What about the stationary vehicles parked on the left lane, without any warning signs? Just these two violations account for a large number of accidents. And then there are idiots driving on the wrong side or the wrong speed lane. Everything goes unchecked and unpunished—it’s like the wild west on these highways.
There is only one trauma centre sign on the entire 400 km stretch between Delhi and Shimla. I didn’t see any on the Yamuna Expressway. No dedicated ambulances, either. No wonder our fatality rate is 25 times that of the USA. There is no “golden hour” for an accident victim, no Good Samaritan Act: by the time he reaches a hospital it is usually too late.
Why cannot some of that Rs 40,000 crore be used for establishing dedicated highway police units (not just sparing two constables from the local police station) and basic trauma facilities every 50 kms or so to avail of that golden hour? Simply ramping up the length of highways built is no achievement, what matters is the quality of these highways, their engineering, their safety record.
The second issue on which Nitin Gadkari has gone into overdrive is the collection of tolls. The current FastTag system is working fine, a vehicle now takes just 40 seconds to cross a toll instead of the earlier 5-10 minutes, jams at a toll plaza are a thing of the past, leakage of revenue has completely stopped. The country saves Rs 2,800 crore worth of fuel every year because vehicles do not have to idle at the plazas any more.
Gadkari deserves credit for all this, but he wants more. You would think the government would be happy and not try to fix something which is working? Wrong. The minister now wants to introduce a new system of toll collection—the New Automated Toll Collection System.
The new system would consist of one of the two options being considered: one, a GPS in your car which will enable tracking of your vehicle and automatically deduct the toll from a connected bank account. Two, an automatic number plate recognition system: cameras at toll plazas will read your number plate and deduct the toll from your bank account. For this a new number plate will have to be installed by you. Both options are problematic.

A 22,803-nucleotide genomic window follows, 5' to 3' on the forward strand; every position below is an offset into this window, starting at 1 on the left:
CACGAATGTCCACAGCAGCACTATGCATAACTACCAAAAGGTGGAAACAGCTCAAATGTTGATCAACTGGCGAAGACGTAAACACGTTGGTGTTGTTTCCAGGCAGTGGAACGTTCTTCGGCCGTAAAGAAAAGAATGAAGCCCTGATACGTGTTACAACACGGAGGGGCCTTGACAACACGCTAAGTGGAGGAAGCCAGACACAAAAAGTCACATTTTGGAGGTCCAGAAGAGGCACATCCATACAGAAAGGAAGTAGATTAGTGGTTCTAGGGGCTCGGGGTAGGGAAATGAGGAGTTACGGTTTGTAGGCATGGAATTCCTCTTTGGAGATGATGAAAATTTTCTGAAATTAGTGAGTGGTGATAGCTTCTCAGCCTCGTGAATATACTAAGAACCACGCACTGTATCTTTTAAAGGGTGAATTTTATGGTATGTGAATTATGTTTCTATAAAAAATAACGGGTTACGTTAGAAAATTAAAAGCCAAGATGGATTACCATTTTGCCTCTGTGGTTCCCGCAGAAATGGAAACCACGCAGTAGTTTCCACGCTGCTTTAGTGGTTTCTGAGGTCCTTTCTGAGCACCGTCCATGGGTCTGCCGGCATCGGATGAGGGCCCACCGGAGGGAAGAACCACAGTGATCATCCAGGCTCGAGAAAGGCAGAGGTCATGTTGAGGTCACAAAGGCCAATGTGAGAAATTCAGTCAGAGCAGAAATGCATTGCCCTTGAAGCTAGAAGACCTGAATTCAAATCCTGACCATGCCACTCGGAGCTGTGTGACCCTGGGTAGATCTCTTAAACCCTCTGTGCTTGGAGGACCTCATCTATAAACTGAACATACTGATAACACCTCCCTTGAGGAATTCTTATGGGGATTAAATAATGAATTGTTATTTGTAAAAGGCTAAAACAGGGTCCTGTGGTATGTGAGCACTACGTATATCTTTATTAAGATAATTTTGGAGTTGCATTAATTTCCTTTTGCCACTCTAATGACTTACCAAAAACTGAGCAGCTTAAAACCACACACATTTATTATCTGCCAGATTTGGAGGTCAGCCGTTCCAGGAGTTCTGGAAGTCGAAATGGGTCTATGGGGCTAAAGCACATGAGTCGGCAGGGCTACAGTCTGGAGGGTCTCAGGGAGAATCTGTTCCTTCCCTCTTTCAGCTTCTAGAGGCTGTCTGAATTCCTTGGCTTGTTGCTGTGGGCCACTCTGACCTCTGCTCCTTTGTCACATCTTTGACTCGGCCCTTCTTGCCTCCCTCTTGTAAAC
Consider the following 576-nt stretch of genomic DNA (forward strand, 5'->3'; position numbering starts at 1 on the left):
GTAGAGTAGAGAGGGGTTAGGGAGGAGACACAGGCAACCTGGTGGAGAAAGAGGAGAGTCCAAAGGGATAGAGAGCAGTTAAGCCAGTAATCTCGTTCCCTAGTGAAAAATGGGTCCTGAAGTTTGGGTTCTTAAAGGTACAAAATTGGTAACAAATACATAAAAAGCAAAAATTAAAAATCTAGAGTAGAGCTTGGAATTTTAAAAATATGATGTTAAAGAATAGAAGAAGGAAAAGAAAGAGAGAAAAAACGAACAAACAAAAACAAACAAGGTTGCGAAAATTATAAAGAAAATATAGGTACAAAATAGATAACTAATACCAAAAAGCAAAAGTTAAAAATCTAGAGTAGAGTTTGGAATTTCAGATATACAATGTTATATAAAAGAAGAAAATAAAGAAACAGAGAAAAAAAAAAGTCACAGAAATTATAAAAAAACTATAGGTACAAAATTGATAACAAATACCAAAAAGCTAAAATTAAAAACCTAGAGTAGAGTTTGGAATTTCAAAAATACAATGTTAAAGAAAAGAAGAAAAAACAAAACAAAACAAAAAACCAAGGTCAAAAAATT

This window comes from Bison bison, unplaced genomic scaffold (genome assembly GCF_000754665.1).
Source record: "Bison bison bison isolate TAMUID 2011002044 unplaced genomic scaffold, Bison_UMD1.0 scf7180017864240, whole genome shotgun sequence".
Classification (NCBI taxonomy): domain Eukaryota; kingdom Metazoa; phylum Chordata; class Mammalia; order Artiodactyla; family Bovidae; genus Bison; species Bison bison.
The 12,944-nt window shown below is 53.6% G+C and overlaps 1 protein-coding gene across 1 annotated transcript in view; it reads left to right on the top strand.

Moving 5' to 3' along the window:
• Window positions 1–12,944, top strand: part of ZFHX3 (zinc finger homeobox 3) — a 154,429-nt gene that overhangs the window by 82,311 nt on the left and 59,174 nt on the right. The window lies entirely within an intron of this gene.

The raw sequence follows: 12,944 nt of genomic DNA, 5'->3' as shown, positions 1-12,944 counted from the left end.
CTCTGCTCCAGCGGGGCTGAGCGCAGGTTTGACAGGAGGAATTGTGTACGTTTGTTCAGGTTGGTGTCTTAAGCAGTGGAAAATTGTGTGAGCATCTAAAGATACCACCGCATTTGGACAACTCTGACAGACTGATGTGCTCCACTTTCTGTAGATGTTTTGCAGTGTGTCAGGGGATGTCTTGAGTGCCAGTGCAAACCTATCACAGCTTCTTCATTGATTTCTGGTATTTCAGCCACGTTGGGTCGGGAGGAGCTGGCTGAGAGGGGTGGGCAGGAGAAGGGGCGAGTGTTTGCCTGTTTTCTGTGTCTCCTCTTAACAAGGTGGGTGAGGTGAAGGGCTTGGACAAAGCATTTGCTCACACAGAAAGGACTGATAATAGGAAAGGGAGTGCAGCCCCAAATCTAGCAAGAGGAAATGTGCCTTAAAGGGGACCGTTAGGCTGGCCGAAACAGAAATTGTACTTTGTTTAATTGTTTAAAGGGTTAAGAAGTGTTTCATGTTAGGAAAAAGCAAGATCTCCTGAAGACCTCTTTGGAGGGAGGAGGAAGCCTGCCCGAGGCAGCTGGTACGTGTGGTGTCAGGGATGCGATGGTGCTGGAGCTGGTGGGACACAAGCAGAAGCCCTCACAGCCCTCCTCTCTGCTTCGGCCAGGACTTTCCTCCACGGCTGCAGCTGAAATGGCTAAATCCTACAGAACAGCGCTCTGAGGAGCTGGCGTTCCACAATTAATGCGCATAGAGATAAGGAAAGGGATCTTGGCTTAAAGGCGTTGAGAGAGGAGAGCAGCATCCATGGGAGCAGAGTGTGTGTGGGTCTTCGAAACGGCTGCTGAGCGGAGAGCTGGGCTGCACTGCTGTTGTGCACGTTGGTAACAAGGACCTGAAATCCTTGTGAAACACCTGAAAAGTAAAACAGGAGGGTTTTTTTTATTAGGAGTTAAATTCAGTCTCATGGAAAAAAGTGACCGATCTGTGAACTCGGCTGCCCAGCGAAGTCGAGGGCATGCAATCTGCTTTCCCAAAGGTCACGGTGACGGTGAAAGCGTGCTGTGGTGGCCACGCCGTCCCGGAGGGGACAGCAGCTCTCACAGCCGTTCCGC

Let’s not mix words: we are living in a surveillance state and the GPS system will only make it easier for the government to track your movements. In short, this option cannot be trusted. Germany has a GPS system for tolls, but it took almost a decade of trial and error before it could be introduced. Our minister wants to do it in one year, by 2023!
This will be worse than the unholy haste of GST and Demonetisation combined. And remember, Germany has only 10,000 kms of expressways and 50 million cars; we have 150,000 km and 250 million!
As for option two (the new number plate), how is it any different from a FastTag? Why make 250 million vehicle owners repeat the ordeal of the HSRP (High Security Registration Plate)? It has taken years and crores to install the HSRPs, and just when it is settling down, Gadkari wants us to install a new set of plates, for no apparent reason.
But, the after effects of Covid notwithstanding, I smell a possible rat. There are big bucks involved in the proposed scheme. It costs roughly Rs 1,000 to install one of these new-fangled plates; for 250 million vehicles that amounts to Rs 25,000 crores! This is what the public will have to dish out and what the chosen contractors will earn if Gadkari has his way.
The GPS option will probably cost even more. There’s a bonanza awaiting the fortunate and favoured few here.
I am also not comfortable with linking my bank account with any of these toll systems; I prefer a separate wallet (as in the FastTag scheme) where I can decide how much to put. This way I can limit any possible damage by way of wrong deductions, hacking and cyber theft, which is becoming all too common. If the security structure of UIDAI has collapsed like a house of cards, the toll guys cannot be any better.
There are other arrows in Mr. Gadkari’s quiver and he has made public announcements of them all— electric highways, completely replacing petroleum fuel with ethanol, vehicle scrappage policy (announced in 2020 but not yet visible on the ground even two years later), six air bags.
I’m afraid he is going too fast with his shock and awe tactics: every second month we have to contend with some new rule or amendment in the Motor Vehicles Act.
The minister should remember that ours is a poor country (no matter what his boss may claim), changes cost money, people need some time to adjust to them, our bureaucracy is not known for its efficiency, confusion about rules only gives greater opportunity for the police to exercise their predatory instincts.
Go step by step, sir, take your foot off the accelerator and move over to the left lane. It’s slower, but it is safer and will eventually get you to your destination in one piece.
(Avay Shukla is a retired IAS officer)